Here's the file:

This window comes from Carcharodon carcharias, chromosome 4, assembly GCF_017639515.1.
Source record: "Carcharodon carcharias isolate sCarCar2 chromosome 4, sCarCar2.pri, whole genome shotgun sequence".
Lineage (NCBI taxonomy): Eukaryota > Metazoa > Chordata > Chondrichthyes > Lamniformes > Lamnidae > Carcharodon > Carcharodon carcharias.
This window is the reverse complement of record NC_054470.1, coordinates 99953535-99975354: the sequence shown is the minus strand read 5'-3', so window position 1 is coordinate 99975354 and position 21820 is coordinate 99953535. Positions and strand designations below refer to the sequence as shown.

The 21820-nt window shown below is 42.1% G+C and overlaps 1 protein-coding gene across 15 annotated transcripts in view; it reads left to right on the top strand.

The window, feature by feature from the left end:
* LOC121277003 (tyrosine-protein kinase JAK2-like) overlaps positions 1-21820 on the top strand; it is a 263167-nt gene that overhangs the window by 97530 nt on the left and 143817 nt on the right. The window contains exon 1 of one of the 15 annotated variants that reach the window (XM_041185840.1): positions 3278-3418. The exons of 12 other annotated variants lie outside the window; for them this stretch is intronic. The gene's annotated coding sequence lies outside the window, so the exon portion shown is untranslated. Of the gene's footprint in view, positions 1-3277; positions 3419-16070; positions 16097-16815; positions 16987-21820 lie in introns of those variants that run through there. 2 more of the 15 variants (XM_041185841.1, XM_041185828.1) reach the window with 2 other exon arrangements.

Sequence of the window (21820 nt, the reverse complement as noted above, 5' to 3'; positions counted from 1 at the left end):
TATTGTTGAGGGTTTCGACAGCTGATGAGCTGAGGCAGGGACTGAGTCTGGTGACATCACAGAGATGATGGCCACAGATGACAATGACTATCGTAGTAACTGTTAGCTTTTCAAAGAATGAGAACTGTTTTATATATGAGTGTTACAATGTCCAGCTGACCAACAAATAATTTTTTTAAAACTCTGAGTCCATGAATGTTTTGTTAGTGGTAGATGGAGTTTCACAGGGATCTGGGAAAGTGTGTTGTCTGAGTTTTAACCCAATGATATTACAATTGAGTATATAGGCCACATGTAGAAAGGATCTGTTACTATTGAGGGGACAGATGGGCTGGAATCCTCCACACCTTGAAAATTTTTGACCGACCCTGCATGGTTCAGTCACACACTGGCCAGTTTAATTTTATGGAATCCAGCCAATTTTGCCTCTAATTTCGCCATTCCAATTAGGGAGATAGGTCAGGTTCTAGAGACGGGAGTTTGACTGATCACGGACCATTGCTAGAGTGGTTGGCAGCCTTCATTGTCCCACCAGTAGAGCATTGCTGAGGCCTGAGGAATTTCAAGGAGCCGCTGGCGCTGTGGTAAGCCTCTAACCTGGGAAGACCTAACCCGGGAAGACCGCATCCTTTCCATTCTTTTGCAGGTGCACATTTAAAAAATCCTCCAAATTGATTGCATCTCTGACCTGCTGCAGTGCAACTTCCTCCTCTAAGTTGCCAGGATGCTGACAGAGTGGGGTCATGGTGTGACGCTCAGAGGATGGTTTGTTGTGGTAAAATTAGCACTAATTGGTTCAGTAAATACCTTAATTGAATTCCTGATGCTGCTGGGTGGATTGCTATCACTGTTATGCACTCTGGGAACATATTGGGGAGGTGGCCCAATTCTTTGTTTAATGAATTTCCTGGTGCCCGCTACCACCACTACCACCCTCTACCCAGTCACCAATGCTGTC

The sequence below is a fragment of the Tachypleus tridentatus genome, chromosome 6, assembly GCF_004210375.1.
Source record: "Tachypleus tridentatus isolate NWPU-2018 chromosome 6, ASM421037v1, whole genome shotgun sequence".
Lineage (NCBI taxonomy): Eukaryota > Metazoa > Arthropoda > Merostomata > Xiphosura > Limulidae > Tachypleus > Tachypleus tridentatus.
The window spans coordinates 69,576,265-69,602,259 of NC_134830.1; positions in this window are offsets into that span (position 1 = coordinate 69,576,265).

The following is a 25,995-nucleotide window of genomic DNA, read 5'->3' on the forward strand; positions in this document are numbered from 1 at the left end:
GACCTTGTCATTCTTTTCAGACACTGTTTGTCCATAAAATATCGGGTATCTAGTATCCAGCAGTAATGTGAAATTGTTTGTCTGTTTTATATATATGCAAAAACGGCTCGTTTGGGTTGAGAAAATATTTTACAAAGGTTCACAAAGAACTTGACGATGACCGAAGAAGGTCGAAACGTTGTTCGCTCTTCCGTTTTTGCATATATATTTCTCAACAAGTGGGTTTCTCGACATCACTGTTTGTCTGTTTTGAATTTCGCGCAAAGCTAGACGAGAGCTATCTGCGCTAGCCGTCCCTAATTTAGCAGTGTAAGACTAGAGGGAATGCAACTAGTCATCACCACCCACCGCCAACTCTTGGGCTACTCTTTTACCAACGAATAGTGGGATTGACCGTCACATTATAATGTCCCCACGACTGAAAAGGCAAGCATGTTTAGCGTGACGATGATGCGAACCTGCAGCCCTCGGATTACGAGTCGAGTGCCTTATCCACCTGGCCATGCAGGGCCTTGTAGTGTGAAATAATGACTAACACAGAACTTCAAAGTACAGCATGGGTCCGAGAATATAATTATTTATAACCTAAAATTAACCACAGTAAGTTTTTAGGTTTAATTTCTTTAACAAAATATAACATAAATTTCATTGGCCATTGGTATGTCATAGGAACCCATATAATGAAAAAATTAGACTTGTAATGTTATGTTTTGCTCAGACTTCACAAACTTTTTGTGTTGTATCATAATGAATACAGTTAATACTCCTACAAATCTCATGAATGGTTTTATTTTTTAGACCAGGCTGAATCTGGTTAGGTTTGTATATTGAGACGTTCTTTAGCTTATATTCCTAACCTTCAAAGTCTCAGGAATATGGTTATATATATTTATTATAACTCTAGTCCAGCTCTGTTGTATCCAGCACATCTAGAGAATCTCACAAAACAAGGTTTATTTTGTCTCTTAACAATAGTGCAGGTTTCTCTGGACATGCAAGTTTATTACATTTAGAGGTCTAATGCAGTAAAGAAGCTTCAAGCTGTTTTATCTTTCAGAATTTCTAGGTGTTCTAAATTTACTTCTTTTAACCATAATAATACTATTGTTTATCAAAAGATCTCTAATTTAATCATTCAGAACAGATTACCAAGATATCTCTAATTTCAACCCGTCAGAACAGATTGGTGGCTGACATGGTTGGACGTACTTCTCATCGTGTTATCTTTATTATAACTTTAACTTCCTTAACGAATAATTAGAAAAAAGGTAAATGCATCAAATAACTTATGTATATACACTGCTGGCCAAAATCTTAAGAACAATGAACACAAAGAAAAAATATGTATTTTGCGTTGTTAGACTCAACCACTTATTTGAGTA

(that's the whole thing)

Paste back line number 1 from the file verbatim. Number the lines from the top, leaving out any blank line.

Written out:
This window comes from Carcharodon carcharias, chromosome 4, assembly GCF_017639515.1.